Wednesday, 9 July 2008

Sand Castle

Recently I've been asked to take some pictures that can be used to advertise a series of events that a friend of mine is organising. For each event I need to come up with a creative idea then take the photograph. I need to get the photo done at least a month before the event so there is time to advertise it.

The next event is a beach trip. Unfortunatley we live about as far from the beach as it is possible to do so in the UK so it takes some planning (and time) to see the sea. A few weeks ago I was in Southend and took the opportunity to go to the beach to get a shot for the project. Unfortunately I got bit carried away adding beachy things I'd found (half a dead crab anyone?) into the picture. It looked great on the camera's LCD but when I got home (hours later) and pulled it up on the PC it looked like an ad for everything that was was wrong with the British seaside. I cloned out the worst of the slimey seaweed but it was too late I did not love the image.

For the next couple of weeks I tried to get back the the beach but I didn't have the time so then I started looking for a sandpit I could use - again no luck. So I went to tesco and bought 20kg of play sand and decided to construct my own mini sandpit out of a seedtray from the greenhouse.

I wanted to hide the edges of the sandpit (seedtray) and include a nice blue sky with fluffy white clouds in the background. I set everything up in the garden but soon found a number of problems. First the sky was not in anyway blue, next it was very difficult to find a way of shooting it that didn't include the trees and shrubs from the garden (not very beachy) and finally, the last straw, it started chucking down with rain.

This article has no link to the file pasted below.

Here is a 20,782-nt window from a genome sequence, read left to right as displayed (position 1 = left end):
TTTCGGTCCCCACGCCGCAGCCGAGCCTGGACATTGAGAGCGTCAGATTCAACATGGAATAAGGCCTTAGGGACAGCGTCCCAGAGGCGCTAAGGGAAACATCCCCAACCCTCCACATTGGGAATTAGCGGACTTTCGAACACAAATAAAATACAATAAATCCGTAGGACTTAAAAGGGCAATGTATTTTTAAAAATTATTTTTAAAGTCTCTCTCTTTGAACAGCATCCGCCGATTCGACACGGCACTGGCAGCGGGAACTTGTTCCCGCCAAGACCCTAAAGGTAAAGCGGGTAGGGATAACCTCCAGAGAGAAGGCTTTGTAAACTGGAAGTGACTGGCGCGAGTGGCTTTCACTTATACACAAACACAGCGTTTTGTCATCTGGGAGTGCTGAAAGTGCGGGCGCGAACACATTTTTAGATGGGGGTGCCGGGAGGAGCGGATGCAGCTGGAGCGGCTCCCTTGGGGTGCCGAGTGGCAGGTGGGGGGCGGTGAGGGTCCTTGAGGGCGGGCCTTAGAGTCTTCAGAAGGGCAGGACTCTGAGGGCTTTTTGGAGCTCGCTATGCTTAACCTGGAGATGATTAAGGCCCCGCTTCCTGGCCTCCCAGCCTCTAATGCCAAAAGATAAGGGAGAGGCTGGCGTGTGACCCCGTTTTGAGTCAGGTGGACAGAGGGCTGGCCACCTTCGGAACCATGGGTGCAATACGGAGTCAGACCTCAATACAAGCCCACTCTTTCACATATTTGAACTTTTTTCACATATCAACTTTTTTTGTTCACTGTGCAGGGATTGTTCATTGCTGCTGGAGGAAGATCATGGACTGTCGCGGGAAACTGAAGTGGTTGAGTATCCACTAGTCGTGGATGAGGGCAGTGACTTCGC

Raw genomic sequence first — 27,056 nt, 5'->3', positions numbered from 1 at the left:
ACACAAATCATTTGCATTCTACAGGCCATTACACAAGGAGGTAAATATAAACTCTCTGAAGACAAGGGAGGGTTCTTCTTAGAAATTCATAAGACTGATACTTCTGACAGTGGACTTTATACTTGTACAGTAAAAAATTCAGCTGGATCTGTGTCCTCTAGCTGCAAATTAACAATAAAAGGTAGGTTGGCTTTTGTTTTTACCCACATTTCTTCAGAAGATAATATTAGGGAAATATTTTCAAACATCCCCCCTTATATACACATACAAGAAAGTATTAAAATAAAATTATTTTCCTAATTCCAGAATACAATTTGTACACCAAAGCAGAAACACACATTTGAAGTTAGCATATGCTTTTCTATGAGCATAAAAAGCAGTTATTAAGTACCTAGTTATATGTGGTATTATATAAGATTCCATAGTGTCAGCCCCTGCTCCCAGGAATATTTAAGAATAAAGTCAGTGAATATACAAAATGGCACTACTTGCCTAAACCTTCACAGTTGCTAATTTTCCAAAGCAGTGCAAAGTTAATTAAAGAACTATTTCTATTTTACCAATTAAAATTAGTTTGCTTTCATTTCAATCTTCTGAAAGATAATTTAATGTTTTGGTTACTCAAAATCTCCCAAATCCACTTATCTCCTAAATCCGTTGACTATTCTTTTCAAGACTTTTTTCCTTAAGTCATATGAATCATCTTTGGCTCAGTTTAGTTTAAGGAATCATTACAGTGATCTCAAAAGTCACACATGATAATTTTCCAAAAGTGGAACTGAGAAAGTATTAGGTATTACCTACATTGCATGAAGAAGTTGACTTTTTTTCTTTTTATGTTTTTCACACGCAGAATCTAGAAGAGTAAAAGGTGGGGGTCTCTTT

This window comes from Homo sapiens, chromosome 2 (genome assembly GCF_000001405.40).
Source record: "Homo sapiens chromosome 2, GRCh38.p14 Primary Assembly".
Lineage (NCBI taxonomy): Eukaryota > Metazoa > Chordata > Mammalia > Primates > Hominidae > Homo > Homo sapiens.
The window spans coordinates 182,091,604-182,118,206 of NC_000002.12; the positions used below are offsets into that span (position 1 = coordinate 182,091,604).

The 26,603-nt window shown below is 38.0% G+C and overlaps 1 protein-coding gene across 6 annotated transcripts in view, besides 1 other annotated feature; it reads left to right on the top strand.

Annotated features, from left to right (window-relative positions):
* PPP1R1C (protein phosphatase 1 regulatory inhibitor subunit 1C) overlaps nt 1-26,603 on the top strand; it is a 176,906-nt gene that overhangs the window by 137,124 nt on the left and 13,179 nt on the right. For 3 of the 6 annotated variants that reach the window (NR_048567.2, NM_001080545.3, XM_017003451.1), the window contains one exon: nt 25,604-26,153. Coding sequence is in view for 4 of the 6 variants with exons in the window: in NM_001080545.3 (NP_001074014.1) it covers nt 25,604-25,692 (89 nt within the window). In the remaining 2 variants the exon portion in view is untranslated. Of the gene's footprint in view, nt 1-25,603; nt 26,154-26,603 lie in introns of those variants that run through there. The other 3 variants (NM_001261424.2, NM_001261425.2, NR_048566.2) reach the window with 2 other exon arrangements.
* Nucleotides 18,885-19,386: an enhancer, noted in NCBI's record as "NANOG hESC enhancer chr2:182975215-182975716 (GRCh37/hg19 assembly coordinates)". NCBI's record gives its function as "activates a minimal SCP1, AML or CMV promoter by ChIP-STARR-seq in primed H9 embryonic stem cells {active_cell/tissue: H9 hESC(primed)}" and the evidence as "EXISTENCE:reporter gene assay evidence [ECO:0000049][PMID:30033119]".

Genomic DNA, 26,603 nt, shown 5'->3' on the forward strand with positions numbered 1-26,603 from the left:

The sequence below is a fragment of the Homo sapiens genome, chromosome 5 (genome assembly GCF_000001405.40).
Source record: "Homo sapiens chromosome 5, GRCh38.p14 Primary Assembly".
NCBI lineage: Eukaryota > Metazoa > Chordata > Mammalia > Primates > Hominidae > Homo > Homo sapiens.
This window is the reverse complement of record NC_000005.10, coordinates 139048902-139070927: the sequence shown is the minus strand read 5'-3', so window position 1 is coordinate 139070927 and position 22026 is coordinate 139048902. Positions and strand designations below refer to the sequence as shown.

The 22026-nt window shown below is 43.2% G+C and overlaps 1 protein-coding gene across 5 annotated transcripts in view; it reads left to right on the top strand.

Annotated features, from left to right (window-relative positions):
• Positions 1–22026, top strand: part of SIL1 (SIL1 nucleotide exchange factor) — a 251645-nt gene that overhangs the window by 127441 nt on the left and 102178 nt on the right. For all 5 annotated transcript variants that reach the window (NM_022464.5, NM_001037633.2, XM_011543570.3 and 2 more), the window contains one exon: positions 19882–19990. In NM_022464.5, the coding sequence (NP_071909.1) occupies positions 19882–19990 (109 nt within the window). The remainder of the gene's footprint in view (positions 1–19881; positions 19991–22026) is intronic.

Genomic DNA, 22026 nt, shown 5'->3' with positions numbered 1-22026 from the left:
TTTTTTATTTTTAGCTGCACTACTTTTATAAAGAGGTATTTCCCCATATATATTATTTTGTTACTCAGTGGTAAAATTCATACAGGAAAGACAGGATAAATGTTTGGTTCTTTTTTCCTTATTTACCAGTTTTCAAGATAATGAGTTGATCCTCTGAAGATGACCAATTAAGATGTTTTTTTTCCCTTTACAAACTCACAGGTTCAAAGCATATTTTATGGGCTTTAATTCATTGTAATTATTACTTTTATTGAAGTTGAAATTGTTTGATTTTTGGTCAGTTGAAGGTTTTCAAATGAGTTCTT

I went inside to sulk and watch another of the Strobist DVDs (excellent btw). After half an hour or so the rain hadn't stopped so I decided to bring the sand inside. Clearly some magic was going to be required as I has no blue sky inside either.

Here is the final result:

I didn't even have a blue wall to play with so I setup everything in front of a fairly neutral wall and gelled my background light with a CTB gel to make it blue. I then set the white balance on the camera to tungsten making the backround even bluer. The main light was gelled CTO to match the camera's white balance.

In place of clouds I projected a texture on the wall by firing a strobe through some bubble wrap. This flash was left ungelled to give it a whitey-blue temperature.

Here is the setup:

My wife helped out by holding up a white towel to provide some fill to the shadow side of the picture.

I probably should have warmed the main light a little more, with say, an extra 1/2 CTO to mimic lovely warm sunlight but as I had "2 stops of colour" between my background light and main light I was able to warm the shot by playing with the colour temperature in Light Room without losing the lovely blue background.

As you can see I didn't have to do much else to it:

It turns out that the original beach shot with the slime 'shopped out was actually selected to advertise the event but I am still very chuffed with the sand catle image and learnt a lot doing it.

Saturday, 17 May 2008

Going beyond simple

In a previous post I expoused the benefits of keeping things simple when lighting a product shot. One or two speedlights pointed at the ceiling give a large, soft and even light from above - ideal when you don't have a softbox. Today I wanted to a take a picture of a wooden box that I recently inherited. So naturally I started with something simple.

Here is the result with just the ceiling bounced light. As you can see it is even, soft lighting but the top of the box is too light. Armed with the knowledge learnt from Light Science and Magic I spotted that this was because the varnished surface was reflecting an image (specular reflection - mirror light reflections) of the wall/ceiling. The fix is to hold a black card in the family of angles that the box is reflecting.

This helped a lot and now we have a really nice simple shot of the box - achieved in minutes.

I decided I'd like to see if I couldn't spice the shot up slightly. I wanted to make slightly more of a feature of the design on the top if I could so I put a gridded flash on a tripod to the right of the box and aimed it at the top.